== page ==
Yes, hummingbirds can indeed be found in New Jersey! The most common species you’ll encounter is the Ruby-throated Hummingbird, which migrates to New Jersey in the spring and stays through the summer before heading south for the winter.
In this post, we will explore the world of hummingbirds in the Garden State, from their arrival to tips on how to attract these flying jewels to your own backyard.
The Ruby-throated Hummingbird: A Closer Look
The Ruby-throated Hummingbird (Archilochus colubris) is the only breeding hummingbird species found in New Jersey. These tiny birds, measuring around 3 to 3.5 inches in length, are known for their striking appearance and high-speed, acrobatic flight.
Male Ruby-throated Hummingbirds have an iridescent red throat patch (gorget), while females have a white throat. Both sexes have metallic green upperparts and greyish-white under parts, with the males being slightly more vibrant.
Migration Patterns and Arrival in New Jersey
Ruby-throated Hummingbirds spend their winters in Central America, mainly in Mexico, and start migrating northward as the weather begins to warm up. They typically arrive in New Jersey in mid to late April, with males arriving slightly earlier than females to establish their territories.
During their migration, Ruby-throated Hummingbirds travel incredible distances, sometimes flying over 1,500 miles in one trip. They even cross the Gulf of Mexico, a non-stop journey of around 500 miles that takes approximately 18 hours to complete.
Habitats and Nesting
In New Jersey, Ruby-throated Hummingbirds can be found in a variety of habitats, including deciduous and mixed forests, gardens, meadows, and orchards. They tend to prefer areas with a diverse mix of flowering plants, as these provide an abundance of nectar, their primary food source.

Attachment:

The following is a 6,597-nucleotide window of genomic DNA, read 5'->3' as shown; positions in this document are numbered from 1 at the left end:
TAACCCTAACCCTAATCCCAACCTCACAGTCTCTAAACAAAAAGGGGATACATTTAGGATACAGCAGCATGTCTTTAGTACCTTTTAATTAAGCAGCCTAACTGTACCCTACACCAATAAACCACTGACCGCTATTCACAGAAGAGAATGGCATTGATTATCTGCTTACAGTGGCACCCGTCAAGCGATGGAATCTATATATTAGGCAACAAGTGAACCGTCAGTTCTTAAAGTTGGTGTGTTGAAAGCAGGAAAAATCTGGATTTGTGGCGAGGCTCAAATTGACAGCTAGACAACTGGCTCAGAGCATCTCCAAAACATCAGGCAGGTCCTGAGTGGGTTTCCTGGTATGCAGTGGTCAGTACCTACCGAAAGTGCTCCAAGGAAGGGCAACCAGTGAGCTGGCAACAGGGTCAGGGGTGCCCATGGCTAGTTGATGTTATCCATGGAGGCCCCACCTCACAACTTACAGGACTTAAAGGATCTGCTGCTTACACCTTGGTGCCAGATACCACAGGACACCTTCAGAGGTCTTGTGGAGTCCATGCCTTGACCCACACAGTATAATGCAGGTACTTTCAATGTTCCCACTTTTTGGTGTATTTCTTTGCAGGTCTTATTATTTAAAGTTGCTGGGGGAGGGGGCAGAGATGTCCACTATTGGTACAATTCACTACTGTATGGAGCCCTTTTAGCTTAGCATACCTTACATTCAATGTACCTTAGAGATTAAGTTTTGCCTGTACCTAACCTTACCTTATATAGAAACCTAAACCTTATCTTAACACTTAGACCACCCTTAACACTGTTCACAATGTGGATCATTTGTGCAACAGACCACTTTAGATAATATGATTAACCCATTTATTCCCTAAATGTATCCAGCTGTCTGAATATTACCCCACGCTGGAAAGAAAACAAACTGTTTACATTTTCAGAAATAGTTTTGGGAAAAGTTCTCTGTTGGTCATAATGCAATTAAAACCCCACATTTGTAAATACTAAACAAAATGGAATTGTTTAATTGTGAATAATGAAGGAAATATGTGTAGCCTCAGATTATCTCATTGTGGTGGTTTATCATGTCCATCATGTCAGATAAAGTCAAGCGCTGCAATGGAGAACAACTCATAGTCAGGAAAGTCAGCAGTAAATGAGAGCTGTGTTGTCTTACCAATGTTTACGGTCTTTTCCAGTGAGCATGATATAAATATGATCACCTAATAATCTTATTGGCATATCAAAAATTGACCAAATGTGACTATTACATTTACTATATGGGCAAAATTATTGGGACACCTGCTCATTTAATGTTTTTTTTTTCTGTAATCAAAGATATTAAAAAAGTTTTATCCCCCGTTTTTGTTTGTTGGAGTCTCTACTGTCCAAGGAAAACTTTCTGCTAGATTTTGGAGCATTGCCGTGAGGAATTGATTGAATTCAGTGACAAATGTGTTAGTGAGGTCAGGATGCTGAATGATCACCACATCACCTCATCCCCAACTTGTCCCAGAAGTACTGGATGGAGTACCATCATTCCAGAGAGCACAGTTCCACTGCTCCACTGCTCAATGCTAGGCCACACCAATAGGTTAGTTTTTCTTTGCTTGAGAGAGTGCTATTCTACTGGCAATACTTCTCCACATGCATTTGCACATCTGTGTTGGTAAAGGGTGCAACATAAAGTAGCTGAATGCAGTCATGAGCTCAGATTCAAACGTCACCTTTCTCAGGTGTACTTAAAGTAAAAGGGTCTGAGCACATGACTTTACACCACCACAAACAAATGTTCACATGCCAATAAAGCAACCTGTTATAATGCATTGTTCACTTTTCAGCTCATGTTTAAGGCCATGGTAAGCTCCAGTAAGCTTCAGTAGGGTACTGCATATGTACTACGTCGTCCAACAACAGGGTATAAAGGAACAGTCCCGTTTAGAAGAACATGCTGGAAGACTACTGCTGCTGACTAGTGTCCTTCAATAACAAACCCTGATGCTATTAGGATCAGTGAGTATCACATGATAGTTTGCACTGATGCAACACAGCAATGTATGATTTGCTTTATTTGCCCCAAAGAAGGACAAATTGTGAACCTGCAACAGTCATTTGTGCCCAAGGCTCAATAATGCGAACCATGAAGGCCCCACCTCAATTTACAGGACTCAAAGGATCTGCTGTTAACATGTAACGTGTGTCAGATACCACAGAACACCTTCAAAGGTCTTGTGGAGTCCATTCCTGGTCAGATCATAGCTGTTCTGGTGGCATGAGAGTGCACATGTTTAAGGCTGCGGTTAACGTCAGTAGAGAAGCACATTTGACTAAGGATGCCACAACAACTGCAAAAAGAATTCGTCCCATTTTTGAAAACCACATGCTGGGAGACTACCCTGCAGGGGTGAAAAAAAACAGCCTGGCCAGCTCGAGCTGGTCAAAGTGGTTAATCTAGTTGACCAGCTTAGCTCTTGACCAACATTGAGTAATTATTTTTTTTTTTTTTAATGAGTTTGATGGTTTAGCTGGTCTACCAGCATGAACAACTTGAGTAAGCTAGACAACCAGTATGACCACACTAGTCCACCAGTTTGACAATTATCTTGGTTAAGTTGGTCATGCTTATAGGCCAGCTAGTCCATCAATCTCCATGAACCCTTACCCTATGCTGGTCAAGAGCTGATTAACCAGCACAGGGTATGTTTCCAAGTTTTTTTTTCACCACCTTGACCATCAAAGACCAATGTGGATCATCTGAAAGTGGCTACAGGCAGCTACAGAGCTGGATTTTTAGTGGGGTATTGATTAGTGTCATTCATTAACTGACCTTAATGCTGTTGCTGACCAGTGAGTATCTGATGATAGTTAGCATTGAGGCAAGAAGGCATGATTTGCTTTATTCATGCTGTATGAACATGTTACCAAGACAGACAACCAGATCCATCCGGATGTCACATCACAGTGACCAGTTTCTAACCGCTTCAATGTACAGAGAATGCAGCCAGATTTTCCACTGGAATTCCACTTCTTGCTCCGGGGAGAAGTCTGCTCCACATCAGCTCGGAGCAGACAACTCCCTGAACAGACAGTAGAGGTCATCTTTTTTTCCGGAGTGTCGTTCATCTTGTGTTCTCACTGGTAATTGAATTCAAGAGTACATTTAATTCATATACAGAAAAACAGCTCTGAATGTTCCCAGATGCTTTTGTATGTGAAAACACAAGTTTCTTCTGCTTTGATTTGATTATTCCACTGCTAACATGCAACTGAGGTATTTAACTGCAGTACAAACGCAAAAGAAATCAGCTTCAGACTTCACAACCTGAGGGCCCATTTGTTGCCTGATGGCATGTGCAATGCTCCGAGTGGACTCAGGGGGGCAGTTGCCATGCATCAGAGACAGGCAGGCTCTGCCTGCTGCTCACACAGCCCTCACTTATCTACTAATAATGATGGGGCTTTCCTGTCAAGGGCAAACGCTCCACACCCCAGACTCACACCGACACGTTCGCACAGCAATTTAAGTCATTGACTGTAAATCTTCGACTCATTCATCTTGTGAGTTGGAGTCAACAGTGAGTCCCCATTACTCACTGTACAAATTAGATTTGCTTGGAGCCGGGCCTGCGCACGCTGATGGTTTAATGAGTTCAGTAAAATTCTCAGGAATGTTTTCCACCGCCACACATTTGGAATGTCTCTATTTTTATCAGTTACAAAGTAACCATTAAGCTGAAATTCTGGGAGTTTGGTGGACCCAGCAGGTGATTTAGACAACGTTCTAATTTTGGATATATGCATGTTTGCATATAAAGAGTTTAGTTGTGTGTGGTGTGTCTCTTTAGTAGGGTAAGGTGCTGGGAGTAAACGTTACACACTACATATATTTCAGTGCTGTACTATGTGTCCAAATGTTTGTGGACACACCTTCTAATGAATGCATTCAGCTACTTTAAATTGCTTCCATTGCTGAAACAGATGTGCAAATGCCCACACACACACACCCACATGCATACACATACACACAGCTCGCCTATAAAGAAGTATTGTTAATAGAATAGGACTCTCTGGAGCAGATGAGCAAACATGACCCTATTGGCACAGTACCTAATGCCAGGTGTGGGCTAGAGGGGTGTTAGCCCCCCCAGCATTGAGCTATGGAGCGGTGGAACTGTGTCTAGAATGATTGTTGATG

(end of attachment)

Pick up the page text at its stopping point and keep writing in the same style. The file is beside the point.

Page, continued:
Nesting usually begins in May, with females constructing tiny, cup-shaped nests made from plant materials and spider silk lined with soft plant fibres. These nests are often located on the branches of deciduous trees or shrubs, 10 to 20 feet above the ground.
The female lays one to three eggs, which she incubates for around 12 to 14 days. After hatching, the young hummingbirds remain in the nest for approximately 18 to 22 days before they fledge.
Attracting Hummingbirds to Your Garden
Creating a hummingbird-friendly garden is an excellent way to enjoy these fascinating creatures up close. Here are some tips to help you attract Ruby-throated Hummingbirds to your New Jersey backyard:
- Plant Nectar-rich Flowers: Hummingbirds are attracted to brightly coloured, tubular flowers that produce nectar, their primary food source. Some excellent choices for your New Jersey garden include trumpet vine, bee balm, salvia, and columbine.
- Install a Hummingbird Feeder: In addition to planting flowers, you can also provide a supplemental food source by hanging a hummingbird feeder filled with sugar water. Use a mixture of one part sugar to four parts water, and avoid using red dye as it can be harmful to hummingbirds.
- Provide a Water Source: Like all birds, hummingbirds need water to drink and bathe. Consider adding a shallow bird bath or a misting system to your garden to provide a water source for these tiny visitors.
- Create Perching Spots: Hummingbirds often perch on branches to rest and survey their territory. Provide perching spots by including small trees and shrubs in your garden design.
- Minimise Pesticide Use: Pesticides can be harmful to hummingbirds and their insect prey. By reducing or eliminating pesticide use, you can create a healthier environment for hummingbirds and other wildlife.
- Offer Insect Food Sources: Although nectar is their primary food source, hummingbirds also require insects for protein. Planting a diverse range of native plants will help attract insects that hummingbirds can feed on.
- Provide Shelter: Hummingbirds need safe spaces to rest and nest. Planting dense shrubs and small trees or even providing a brush pile can offer them the shelter they need to feel secure in your garden.